For the uninitiated, Momentum is what became of Jeremy Corbyn’s leadership campaign, after he won the leadership. Its purpose is, I have to say, somewhat unclear in that it seems to vary depending on who you ask.
The official line is that it is an entirely innocent campaign group aiming to build on the enthusiasm built up during the leadership campaign. The fear is that it’s a hard left pressure group to serve as enforcers to purge those who disagree with the dear leader from the Labour Party.
As with most things, I imagine the truth varies, somewhere between the two (But then you would say that, wouldn’t you, you wishy-washy moderate? -Ed).
So with the Southend branch of Momentum holding its inaugural meeting last week, as a Corbyn-sceptic but with a general fondness towards the Labour Party, I decided to go along and see what it was all about.
Now, first of all, I have read Mark Wallace’s account of a Momentum meeting in Lambeth, and whilst I have absolutely no doubt that it is an accurate portrayal of that meeting — never mind his politics, Mark is an excellent journalist and writer — what he witnessed was definitely not true of Momentum in Southend. Granted, it was never likely to be; Lambeth, being a Labour heartland, was always going to have a more numerous and active hard left scene than Southend. We don’t, for instance, have any MPs for them to deselect.
As it were, the vast majority of the attendees — whom I will not be naming — were members of the party, a fair number were people I know personally, and none — so far as I am aware — were members of other parties.
The actual meeting was very civil and very much what I would have expected. There was discussion of how to harness the enthusiasm of Jeremy Corbyn’s support, how they needed to resist the — much overhyped and overestimated — elements trying to force Corbyn out, and how to get more people involved and interested in politics.
Those previously experienced in local politics will recognise that last point as the perennial objective of political parties of all colours, and for good reason: Labour recently won a by-election in Rochford by four votes, showing that every vote and every campaigner makes the difference. With the larger campaigning force, it is possible to comprehensively outwork your opponents.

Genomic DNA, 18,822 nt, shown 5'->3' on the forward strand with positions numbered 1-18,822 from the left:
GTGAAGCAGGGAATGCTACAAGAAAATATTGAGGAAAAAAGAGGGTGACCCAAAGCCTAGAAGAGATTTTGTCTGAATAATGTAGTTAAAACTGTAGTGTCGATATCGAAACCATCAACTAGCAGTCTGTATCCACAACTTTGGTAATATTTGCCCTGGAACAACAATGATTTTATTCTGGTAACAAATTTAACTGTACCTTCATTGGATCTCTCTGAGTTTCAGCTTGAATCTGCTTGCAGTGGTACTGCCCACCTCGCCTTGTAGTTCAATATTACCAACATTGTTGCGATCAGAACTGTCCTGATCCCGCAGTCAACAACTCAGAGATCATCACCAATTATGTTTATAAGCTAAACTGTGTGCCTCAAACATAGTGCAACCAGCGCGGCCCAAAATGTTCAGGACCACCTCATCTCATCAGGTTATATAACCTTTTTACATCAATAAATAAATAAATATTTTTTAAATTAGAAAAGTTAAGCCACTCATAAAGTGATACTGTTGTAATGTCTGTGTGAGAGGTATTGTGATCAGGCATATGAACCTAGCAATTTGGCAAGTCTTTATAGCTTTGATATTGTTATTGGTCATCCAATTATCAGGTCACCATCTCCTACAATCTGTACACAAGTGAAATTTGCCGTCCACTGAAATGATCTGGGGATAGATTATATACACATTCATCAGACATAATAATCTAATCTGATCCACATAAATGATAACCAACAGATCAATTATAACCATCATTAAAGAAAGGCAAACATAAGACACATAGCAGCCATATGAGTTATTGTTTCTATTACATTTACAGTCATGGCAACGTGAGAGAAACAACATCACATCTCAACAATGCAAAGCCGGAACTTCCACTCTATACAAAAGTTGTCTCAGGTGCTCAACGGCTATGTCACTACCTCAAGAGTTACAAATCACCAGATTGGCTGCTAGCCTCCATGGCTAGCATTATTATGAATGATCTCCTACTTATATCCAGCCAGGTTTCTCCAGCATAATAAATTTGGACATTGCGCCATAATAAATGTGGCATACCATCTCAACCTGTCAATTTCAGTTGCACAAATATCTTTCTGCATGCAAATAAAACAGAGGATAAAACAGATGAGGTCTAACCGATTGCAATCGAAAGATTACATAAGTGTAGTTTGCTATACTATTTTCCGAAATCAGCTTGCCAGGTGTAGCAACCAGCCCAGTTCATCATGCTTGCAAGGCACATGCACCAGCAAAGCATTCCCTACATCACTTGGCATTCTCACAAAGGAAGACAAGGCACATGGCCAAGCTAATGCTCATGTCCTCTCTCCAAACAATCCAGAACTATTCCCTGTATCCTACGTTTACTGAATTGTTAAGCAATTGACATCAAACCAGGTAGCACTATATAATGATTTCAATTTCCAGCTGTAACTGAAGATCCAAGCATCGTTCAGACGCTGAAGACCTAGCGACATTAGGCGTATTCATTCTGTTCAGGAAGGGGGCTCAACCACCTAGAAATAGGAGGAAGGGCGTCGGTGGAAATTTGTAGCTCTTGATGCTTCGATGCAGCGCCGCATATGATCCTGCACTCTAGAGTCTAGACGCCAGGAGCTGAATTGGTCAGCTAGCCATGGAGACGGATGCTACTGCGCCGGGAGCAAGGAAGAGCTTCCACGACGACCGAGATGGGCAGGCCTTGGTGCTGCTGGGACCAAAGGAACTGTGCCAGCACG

The majority of contributions were eminently sensible suggestions of how Momentum could raise its profile through local activism, and work together with the local Labour Party. Even with my own political differences — I strongly suspect I was the only opponent of unilateral nuclear disarmament in the room — it was quite encouraging to see people wanting to get stuck in, even if I am naturally reticent of some of the pseudo-religious language on display (Jeremy Corbyn is NOT the messiah, he’s a very — oh, never mind -Ed).
There were, aside from the main speaker, only two speeches which I felt qualified as hard-left, one of which from a Corbyn supporter who was not a member of the Party (Eh? -Ed), and who thought that the Labour Party was “in the pocket of the Banks”. I would suggest that this is not the case.
The second was from someone calling to “break open” selections and prise the control of the Constituency Labour Party from the “Blairites” — a term whose overuse has seen it lose all meaning, devolving into a catchall covering the whole multitude of those who haven’t drunk the Corbyn kool-aid. Never mind that Southend Labour selections are completely open and democratic, and my lingering suspicion is that the person in question merely hoped that Momentum would offer them a vehicle to win selection without actually having to put in any effort.
I did live-tweet the event, mainly because I could and because I sometimes amuse myself, and this seems to have caused a degree of upset within the group since. Apparently it was “childish” and “sarcastic”, but if they took the time to read the rest of my tweets they might see that that works better as a description of myself than of my treatment of Southend Momentum.
Ultimately, what did I make of Momentum? Are they a dangerous, entryist, Militant rebranded? Well, not in Southend. Certainly not in any threatening way. Really, it seemed more of a political talking shop for like-minded members of a particular trend of thought within the Labour Party. It’s not a trend of thought that I particularly agree with, but each to their own, and there’s nothing wrong with having a place to bounce around ideas. After all, and to my endless amusement, one of our local activists has vented their disgust with Corbyn’s election by joining Progress.
So let a thousand flowers bloom, as we all sincerely hope that the Shadow Chancellor will not soon be saying at the dispatch box.